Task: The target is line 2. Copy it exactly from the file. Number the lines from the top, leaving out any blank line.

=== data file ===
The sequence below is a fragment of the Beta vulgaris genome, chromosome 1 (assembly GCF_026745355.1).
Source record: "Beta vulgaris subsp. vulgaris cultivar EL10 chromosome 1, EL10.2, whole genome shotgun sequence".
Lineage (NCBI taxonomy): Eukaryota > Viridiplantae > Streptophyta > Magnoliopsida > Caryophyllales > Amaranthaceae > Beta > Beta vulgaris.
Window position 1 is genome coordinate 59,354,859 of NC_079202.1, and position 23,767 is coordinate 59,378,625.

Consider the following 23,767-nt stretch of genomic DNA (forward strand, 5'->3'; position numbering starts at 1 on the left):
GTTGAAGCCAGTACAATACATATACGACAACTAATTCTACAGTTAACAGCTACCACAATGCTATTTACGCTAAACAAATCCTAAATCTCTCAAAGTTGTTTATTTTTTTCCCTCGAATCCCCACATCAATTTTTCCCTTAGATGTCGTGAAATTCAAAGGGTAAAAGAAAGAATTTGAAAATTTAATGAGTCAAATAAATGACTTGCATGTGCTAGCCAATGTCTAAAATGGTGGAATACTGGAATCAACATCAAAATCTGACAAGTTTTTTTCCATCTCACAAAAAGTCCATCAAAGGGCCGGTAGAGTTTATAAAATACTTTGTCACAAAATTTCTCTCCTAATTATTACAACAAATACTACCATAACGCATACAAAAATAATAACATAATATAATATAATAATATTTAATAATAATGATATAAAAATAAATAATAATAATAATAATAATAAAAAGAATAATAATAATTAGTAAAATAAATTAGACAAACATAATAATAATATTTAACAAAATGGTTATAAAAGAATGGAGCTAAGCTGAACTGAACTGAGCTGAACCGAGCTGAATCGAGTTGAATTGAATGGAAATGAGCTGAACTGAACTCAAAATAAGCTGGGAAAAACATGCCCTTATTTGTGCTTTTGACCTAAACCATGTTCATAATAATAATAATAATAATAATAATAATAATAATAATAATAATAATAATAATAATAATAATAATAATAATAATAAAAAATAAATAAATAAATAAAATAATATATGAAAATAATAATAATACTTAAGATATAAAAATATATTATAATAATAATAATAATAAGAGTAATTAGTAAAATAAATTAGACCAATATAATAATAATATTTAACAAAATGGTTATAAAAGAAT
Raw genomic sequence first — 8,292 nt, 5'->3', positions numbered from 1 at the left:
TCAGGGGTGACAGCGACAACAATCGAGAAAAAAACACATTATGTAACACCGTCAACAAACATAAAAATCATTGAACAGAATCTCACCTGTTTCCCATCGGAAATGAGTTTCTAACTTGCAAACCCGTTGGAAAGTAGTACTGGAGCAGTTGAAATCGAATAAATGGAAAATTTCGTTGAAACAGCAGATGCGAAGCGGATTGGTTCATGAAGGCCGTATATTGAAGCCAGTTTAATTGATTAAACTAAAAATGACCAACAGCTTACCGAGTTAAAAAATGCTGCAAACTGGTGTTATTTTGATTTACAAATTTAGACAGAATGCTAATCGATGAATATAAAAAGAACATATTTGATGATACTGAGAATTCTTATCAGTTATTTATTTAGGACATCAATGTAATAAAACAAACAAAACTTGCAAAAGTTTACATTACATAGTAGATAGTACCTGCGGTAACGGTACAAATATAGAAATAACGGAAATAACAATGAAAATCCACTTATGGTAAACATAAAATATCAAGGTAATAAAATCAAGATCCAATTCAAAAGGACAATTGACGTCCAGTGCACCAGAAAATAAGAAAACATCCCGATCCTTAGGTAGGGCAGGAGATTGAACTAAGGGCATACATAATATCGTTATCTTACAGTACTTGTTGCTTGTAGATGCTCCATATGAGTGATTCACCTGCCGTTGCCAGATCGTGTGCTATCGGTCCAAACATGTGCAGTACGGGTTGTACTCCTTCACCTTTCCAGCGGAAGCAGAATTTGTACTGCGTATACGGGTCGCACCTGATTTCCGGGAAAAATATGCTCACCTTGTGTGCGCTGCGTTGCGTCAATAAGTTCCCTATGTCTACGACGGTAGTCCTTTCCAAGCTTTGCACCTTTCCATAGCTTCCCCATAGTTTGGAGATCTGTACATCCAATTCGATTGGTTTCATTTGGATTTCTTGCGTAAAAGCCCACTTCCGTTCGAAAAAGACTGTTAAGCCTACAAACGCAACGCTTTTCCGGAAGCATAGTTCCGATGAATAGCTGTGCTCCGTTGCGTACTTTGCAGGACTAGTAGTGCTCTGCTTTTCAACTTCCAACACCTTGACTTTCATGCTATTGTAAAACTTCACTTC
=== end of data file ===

Source record: "Beta vulgaris subsp. vulgaris cultivar EL10 chromosome 1, EL10.2, whole genome shotgun sequence".